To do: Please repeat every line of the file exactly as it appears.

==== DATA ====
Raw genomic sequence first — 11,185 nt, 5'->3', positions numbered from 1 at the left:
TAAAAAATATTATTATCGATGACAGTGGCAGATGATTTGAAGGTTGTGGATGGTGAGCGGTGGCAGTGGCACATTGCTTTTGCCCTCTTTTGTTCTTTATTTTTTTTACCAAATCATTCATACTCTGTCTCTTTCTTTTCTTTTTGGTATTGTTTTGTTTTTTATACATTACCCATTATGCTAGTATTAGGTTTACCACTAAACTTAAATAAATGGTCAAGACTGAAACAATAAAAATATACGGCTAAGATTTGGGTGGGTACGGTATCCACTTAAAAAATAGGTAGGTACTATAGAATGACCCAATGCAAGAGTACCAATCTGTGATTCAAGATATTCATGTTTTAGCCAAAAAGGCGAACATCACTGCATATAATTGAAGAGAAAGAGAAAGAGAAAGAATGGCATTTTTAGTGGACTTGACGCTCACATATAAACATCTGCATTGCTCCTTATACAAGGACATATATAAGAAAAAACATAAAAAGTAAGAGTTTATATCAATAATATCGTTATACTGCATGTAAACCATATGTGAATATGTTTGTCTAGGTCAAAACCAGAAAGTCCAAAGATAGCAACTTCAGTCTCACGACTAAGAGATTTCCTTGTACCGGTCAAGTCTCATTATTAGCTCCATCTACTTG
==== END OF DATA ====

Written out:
Raw genomic sequence first — 11,185 nt, 5'->3', positions numbered from 1 at the left:
TAAAAAATATTATTATCGATGACAGTGGCAGATGATTTGAAGGTTGTGGATGGTGAGCGGTGGCAGTGGCACATTGCTTTTGCCCTCTTTTGTTCTTTATTTTTTTTACCAAATCATTCATACTCTGTCTCTTTCTTTTCTTTTTGGTATTGTTTTGTTTTTTATACATTACCCATTATGCTAGTATTAGGTTTACCACTAAACTTAAATAAATGGTCAAGACTGAAACAATAAAAATATACGGCTAAGATTTGGGTGGGTACGGTATCCACTTAAAAAATAGGTAGGTACTATAGAATGACCCAATGCAAGAGTACCAATCTGTGATTCAAGATATTCATGTTTTAGCCAAAAAGGCGAACATCACTGCATATAATTGAAGAGAAAGAGAAAGAGAAAGAATGGCATTTTTAGTGGACTTGACGCTCACATATAAACATCTGCATTGCTCCTTATACAAGGACATATATAAGAAAAAACATAAAAAGTAAGAGTTTATATCAATAATATCGTTATACTGCATGTAAACCATATGTGAATATGTTTGTCTAGGTCAAAACCAGAAAGTCCAAAGATAGCAACTTCAGTCTCACGACTAAGAGATTTCCTTGTACCGGTCAAGTCTCATTATTAGCTCCATCTACTTG